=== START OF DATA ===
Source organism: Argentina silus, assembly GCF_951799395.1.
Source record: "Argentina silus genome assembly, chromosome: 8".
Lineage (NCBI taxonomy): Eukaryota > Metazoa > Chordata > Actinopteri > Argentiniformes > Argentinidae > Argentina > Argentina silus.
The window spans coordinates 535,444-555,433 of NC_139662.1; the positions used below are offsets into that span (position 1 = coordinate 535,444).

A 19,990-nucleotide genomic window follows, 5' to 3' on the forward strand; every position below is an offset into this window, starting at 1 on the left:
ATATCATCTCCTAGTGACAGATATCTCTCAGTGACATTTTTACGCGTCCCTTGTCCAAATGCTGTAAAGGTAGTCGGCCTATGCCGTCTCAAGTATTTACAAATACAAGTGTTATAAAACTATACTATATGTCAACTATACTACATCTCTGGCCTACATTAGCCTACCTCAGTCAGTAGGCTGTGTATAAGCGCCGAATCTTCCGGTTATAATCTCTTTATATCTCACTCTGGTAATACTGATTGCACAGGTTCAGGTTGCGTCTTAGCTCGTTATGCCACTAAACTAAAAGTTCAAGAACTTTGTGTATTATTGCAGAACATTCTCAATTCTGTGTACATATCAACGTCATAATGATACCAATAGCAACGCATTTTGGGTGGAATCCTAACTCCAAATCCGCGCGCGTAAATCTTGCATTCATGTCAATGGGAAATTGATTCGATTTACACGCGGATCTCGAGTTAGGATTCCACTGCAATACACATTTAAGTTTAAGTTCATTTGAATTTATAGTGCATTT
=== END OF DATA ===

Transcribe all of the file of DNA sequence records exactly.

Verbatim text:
Source organism: Argentina silus, assembly GCF_951799395.1.
Source record: "Argentina silus genome assembly, chromosome: 8".
Lineage (NCBI taxonomy): Eukaryota > Metazoa > Chordata > Actinopteri > Argentiniformes > Argentinidae > Argentina > Argentina silus.
The window spans coordinates 535,444-555,433 of NC_139662.1; the positions used below are offsets into that span (position 1 = coordinate 535,444).

A 19,990-nucleotide genomic window follows, 5' to 3' on the forward strand; every position below is an offset into this window, starting at 1 on the left:
ATATCATCTCCTAGTGACAGATATCTCTCAGTGACATTTTTACGCGTCCCTTGTCCAAATGCTGTAAAGGTAGTCGGCCTATGCCGTCTCAAGTATTTACAAATACAAGTGTTATAAAACTATACTATATGTCAACTATACTACATCTCTGGCCTACATTAGCCTACCTCAGTCAGTAGGCTGTGTATAAGCGCCGAATCTTCCGGTTATAATCTCTTTATATCTCACTCTGGTAATACTGATTGCACAGGTTCAGGTTGCGTCTTAGCTCGTTATGCCACTAAACTAAAAGTTCAAGAACTTTGTGTATTATTGCAGAACATTCTCAATTCTGTGTACATATCAACGTCATAATGATACCAATAGCAACGCATTTTGGGTGGAATCCTAACTCCAAATCCGCGCGCGTAAATCTTGCATTCATGTCAATGGGAAATTGATTCGATTTACACGCGGATCTCGAGTTAGGATTCCACTGCAATACACATTTAAGTTTAAGTTCATTTGAATTTATAGTGCATTT